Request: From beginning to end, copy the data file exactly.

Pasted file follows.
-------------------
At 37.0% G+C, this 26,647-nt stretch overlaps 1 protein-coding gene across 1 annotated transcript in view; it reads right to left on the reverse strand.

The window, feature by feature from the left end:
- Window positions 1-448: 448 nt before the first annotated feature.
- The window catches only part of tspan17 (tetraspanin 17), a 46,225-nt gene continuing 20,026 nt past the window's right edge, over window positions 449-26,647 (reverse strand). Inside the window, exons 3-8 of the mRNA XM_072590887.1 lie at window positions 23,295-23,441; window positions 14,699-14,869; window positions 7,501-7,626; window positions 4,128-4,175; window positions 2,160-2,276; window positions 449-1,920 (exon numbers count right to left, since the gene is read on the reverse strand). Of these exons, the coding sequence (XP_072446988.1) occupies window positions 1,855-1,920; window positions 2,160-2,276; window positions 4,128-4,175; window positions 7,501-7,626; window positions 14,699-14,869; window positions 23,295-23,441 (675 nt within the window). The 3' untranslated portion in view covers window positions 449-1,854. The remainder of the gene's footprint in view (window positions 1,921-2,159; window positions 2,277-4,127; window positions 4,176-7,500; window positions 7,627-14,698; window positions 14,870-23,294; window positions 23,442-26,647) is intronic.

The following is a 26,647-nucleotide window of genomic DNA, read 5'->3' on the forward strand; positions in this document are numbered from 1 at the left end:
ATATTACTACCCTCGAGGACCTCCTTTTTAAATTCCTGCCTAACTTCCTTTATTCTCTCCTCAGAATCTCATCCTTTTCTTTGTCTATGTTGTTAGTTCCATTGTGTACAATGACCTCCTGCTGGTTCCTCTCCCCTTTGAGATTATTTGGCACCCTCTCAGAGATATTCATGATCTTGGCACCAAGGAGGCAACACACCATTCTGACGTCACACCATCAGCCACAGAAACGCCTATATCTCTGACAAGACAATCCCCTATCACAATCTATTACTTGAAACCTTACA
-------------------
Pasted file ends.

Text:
At 37.0% G+C, this 26,647-nt stretch overlaps 1 protein-coding gene across 1 annotated transcript in view; it reads right to left on the reverse strand.

The window, feature by feature from the left end:
- Window positions 1-448: 448 nt before the first annotated feature.
- The window catches only part of tspan17 (tetraspanin 17), a 46,225-nt gene continuing 20,026 nt past the window's right edge, over window positions 449-26,647 (reverse strand). Inside the window, exons 3-8 of the mRNA XM_072590887.1 lie at window positions 23,295-23,441; window positions 14,699-14,869; window positions 7,501-7,626; window positions 4,128-4,175; window positions 2,160-2,276; window positions 449-1,920 (exon numbers count right to left, since the gene is read on the reverse strand). Of these exons, the coding sequence (XP_072446988.1) occupies window positions 1,855-1,920; window positions 2,160-2,276; window positions 4,128-4,175; window positions 7,501-7,626; window positions 14,699-14,869; window positions 23,295-23,441 (675 nt within the window). The 3' untranslated portion in view covers window positions 449-1,854. The remainder of the gene's footprint in view (window positions 1,921-2,159; window positions 2,277-4,127; window positions 4,176-7,500; window positions 7,627-14,698; window positions 14,870-23,294; window positions 23,442-26,647) is intronic.

The following is a 26,647-nucleotide window of genomic DNA, read 5'->3' on the forward strand; positions in this document are numbered from 1 at the left end:
ATATTACTACCCTCGAGGACCTCCTTTTTAAATTCCTGCCTAACTTCCTTTATTCTCTCCTCAGAATCTCATCCTTTTCTTTGTCTATGTTGTTAGTTCCATTGTGTACAATGACCTCCTGCTGGTTCCTCTCCCCTTTGAGATTATTTGGCACCCTCTCAGAGATATTCATGATCTTGGCACCAAGGAGGCAACACACCATTCTGACGTCACACCATCAGCCACAGAAACGCCTATATCTCTGACAAGACAATCCCCTATCACAATCTATTACTTGAAACCTTACA